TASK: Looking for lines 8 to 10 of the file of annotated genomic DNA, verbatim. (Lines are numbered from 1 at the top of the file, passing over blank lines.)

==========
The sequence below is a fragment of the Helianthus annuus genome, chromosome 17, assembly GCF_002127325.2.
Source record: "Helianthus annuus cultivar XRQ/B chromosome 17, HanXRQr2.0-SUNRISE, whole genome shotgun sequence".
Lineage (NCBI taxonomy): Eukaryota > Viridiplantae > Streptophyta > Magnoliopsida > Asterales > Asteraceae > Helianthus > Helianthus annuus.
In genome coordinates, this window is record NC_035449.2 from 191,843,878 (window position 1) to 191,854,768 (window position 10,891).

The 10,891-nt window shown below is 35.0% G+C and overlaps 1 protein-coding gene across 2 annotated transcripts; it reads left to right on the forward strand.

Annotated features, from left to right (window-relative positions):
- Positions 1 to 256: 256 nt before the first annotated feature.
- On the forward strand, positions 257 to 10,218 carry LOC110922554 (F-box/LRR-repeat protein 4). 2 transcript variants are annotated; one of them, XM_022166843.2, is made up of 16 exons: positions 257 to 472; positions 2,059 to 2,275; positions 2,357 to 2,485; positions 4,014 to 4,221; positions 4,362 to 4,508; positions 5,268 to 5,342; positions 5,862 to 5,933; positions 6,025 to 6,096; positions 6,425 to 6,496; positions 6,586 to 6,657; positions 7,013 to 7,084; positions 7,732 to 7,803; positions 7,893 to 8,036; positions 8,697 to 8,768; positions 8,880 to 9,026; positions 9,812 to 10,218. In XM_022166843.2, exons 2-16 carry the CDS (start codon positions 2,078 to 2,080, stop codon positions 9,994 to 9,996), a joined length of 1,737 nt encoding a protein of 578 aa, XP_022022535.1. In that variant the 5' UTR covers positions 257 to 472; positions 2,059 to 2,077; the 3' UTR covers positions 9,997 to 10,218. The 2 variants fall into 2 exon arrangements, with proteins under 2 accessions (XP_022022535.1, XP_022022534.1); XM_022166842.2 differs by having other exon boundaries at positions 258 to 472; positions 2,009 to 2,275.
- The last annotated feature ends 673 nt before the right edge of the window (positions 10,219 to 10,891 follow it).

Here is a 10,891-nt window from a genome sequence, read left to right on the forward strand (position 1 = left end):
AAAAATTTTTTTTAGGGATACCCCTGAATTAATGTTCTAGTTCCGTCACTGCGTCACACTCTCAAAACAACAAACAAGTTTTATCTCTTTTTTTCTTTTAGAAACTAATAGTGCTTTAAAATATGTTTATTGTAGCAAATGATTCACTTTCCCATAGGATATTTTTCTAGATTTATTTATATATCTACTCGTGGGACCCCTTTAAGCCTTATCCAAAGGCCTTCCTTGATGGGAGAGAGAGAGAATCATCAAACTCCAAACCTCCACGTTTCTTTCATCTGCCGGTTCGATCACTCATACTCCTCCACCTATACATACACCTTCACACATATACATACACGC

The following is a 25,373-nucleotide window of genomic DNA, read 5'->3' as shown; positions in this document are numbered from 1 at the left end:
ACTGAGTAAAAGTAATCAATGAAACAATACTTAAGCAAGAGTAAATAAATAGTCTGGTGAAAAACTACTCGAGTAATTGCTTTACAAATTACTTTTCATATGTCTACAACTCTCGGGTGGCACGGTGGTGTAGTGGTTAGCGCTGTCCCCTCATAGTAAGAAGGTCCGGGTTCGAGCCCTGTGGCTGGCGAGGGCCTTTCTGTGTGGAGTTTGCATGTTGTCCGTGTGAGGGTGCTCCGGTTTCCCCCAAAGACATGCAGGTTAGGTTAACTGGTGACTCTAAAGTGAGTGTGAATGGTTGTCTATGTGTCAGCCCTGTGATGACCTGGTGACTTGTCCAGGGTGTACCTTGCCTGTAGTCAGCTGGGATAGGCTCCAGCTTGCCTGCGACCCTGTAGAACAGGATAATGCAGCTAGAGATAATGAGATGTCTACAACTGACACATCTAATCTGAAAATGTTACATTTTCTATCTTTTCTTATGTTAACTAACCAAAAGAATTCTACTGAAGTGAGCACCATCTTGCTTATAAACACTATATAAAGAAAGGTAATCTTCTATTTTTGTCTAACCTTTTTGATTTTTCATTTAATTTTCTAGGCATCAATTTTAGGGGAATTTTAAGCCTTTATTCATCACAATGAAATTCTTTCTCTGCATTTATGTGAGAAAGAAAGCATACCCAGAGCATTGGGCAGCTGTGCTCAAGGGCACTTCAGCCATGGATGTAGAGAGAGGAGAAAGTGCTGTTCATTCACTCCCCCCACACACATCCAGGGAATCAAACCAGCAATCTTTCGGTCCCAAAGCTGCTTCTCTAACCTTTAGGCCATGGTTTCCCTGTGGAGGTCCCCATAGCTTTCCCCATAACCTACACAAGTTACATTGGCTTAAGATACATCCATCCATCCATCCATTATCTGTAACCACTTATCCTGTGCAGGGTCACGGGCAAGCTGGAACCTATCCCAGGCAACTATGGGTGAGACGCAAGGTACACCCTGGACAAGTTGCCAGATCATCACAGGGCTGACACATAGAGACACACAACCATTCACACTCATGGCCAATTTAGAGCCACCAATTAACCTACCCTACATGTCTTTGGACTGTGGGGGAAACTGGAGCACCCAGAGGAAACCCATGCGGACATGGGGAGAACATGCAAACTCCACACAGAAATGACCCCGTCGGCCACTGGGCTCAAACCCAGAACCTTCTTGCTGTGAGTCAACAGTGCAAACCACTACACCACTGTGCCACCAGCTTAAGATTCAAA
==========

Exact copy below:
- On the forward strand, positions 257 to 10,218 carry LOC110922554 (F-box/LRR-repeat protein 4). 2 transcript variants are annotated; one of them, XM_022166843.2, is made up of 16 exons: positions 257 to 472; positions 2,059 to 2,275; positions 2,357 to 2,485; positions 4,014 to 4,221; positions 4,362 to 4,508; positions 5,268 to 5,342; positions 5,862 to 5,933; positions 6,025 to 6,096; positions 6,425 to 6,496; positions 6,586 to 6,657; positions 7,013 to 7,084; positions 7,732 to 7,803; positions 7,893 to 8,036; positions 8,697 to 8,768; positions 8,880 to 9,026; positions 9,812 to 10,218. In XM_022166843.2, exons 2-16 carry the CDS (start codon positions 2,078 to 2,080, stop codon positions 9,994 to 9,996), a joined length of 1,737 nt encoding a protein of 578 aa, XP_022022535.1. In that variant the 5' UTR covers positions 257 to 472; positions 2,059 to 2,077; the 3' UTR covers positions 9,997 to 10,218. The 2 variants fall into 2 exon arrangements, with proteins under 2 accessions (XP_022022535.1, XP_022022534.1); XM_022166842.2 differs by having other exon boundaries at positions 258 to 472; positions 2,009 to 2,275.
- The last annotated feature ends 673 nt before the right edge of the window (positions 10,219 to 10,891 follow it).

Here is a 10,891-nt window from a genome sequence, read left to right on the forward strand (position 1 = left end):